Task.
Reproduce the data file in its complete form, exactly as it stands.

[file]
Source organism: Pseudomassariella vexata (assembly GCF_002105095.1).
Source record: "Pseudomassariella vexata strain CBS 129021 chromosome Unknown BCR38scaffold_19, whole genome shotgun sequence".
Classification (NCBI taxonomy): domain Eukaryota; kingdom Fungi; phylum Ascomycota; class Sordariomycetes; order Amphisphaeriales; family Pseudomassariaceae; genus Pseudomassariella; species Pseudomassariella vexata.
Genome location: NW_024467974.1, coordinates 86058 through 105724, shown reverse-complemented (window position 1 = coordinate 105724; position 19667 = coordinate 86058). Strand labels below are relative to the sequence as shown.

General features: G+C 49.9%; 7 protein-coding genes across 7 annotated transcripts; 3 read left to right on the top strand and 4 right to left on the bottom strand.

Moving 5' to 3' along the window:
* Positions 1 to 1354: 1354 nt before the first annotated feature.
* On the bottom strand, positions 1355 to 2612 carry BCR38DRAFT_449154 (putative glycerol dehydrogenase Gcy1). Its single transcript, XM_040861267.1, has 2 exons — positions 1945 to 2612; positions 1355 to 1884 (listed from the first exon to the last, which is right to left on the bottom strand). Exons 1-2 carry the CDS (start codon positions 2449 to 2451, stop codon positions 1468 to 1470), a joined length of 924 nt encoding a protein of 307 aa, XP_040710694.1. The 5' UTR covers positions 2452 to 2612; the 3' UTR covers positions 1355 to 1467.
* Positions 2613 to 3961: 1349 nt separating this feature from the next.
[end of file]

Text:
Source organism: Pseudomassariella vexata (assembly GCF_002105095.1).
Source record: "Pseudomassariella vexata strain CBS 129021 chromosome Unknown BCR38scaffold_19, whole genome shotgun sequence".
Classification (NCBI taxonomy): domain Eukaryota; kingdom Fungi; phylum Ascomycota; class Sordariomycetes; order Amphisphaeriales; family Pseudomassariaceae; genus Pseudomassariella; species Pseudomassariella vexata.
Genome location: NW_024467974.1, coordinates 86058 through 105724, shown reverse-complemented (window position 1 = coordinate 105724; position 19667 = coordinate 86058). Strand labels below are relative to the sequence as shown.

General features: G+C 49.9%; 7 protein-coding genes across 7 annotated transcripts; 3 read left to right on the top strand and 4 right to left on the bottom strand.

Moving 5' to 3' along the window:
* Positions 1 to 1354: 1354 nt before the first annotated feature.
* On the bottom strand, positions 1355 to 2612 carry BCR38DRAFT_449154 (putative glycerol dehydrogenase Gcy1). Its single transcript, XM_040861267.1, has 2 exons — positions 1945 to 2612; positions 1355 to 1884 (listed from the first exon to the last, which is right to left on the bottom strand). Exons 1-2 carry the CDS (start codon positions 2449 to 2451, stop codon positions 1468 to 1470), a joined length of 924 nt encoding a protein of 307 aa, XP_040710694.1. The 5' UTR covers positions 2452 to 2612; the 3' UTR covers positions 1355 to 1467.
* Positions 2613 to 3961: 1349 nt separating this feature from the next.